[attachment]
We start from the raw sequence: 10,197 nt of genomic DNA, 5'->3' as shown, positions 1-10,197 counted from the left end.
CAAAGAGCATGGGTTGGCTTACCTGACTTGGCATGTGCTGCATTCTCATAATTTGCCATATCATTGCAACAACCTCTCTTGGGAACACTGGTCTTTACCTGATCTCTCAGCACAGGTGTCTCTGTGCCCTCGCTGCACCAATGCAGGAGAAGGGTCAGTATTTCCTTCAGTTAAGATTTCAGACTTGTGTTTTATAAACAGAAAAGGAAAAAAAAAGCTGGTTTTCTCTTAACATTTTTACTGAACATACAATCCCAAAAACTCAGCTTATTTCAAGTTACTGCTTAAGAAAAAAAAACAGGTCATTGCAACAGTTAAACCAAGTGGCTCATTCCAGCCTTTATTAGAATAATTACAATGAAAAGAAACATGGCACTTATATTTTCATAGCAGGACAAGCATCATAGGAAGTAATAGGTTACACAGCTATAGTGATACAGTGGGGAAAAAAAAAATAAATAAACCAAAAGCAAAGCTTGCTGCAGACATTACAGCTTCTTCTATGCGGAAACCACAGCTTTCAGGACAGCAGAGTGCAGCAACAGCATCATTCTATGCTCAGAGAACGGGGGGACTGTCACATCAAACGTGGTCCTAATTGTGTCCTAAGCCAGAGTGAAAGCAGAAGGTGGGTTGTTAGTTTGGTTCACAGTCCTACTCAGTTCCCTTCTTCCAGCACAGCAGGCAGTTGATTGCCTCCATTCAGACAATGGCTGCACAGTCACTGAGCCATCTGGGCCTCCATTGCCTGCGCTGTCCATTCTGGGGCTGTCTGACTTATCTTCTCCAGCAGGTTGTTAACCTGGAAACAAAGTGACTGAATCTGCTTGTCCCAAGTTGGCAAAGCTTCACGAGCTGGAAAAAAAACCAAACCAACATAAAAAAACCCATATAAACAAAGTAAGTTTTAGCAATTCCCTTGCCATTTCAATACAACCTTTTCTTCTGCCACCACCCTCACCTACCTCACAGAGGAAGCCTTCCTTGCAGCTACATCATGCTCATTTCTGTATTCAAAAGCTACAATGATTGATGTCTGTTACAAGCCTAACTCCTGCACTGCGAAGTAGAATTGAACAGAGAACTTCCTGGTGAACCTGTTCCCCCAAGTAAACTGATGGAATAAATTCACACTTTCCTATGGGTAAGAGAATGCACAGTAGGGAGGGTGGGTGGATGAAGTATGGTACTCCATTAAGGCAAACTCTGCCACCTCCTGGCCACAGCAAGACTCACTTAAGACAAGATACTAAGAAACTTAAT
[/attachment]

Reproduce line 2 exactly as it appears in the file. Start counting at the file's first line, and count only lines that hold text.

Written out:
CAAAGAGCATGGGTTGGCTTACCTGACTTGGCATGTGCTGCATTCTCATAATTTGCCATATCATTGCAACAACCTCTCTTGGGAACACTGGTCTTTACCTGATCTCTCAGCACAGGTGTCTCTGTGCCCTCGCTGCACCAATGCAGGAGAAGGGTCAGTATTTCCTTCAGTTAAGATTTCAGACTTGTGTTTTATAAACAGAAAAGGAAAAAAAAAGCTGGTTTTCTCTTAACATTTTTACTGAACATACAATCCCAAAAACTCAGCTTATTTCAAGTTACTGCTTAAGAAAAAAAAACAGGTCATTGCAACAGTTAAACCAAGTGGCTCATTCCAGCCTTTATTAGAATAATTACAATGAAAAGAAACATGGCACTTATATTTTCATAGCAGGACAAGCATCATAGGAAGTAATAGGTTACACAGCTATAGTGATACAGTGGGGAAAAAAAAAATAAATAAACCAAAAGCAAAGCTTGCTGCAGACATTACAGCTTCTTCTATGCGGAAACCACAGCTTTCAGGACAGCAGAGTGCAGCAACAGCATCATTCTATGCTCAGAGAACGGGGGGACTGTCACATCAAACGTGGTCCTAATTGTGTCCTAAGCCAGAGTGAAAGCAGAAGGTGGGTTGTTAGTTTGGTTCACAGTCCTACTCAGTTCCCTTCTTCCAGCACAGCAGGCAGTTGATTGCCTCCATTCAGACAATGGCTGCACAGTCACTGAGCCATCTGGGCCTCCATTGCCTGCGCTGTCCATTCTGGGGCTGTCTGACTTATCTTCTCCAGCAGGTTGTTAACCTGGAAACAAAGTGACTGAATCTGCTTGTCCCAAGTTGGCAAAGCTTCACGAGCTGGAAAAAAAACCAAACCAACATAAAAAAACCCATATAAACAAAGTAAGTTTTAGCAATTCCCTTGCCATTTCAATACAACCTTTTCTTCTGCCACCACCCTCACCTACCTCACAGAGGAAGCCTTCCTTGCAGCTACATCATGCTCATTTCTGTATTCAAAAGCTACAATGATTGATGTCTGTTACAAGCCTAACTCCTGCACTGCGAAGTAGAATTGAACAGAGAACTTCCTGGTGAACCTGTTCCCCCAAGTAAACTGATGGAATAAATTCACACTTTCCTATGGGTAAGAGAATGCACAGTAGGGAGGGTGGGTGGATGAAGTATGGTACTCCATTAAGGCAAACTCTGCCACCTCCTGGCCACAGCAAGACTCACTTAAGACAAGATACTAAGAAACTTAAT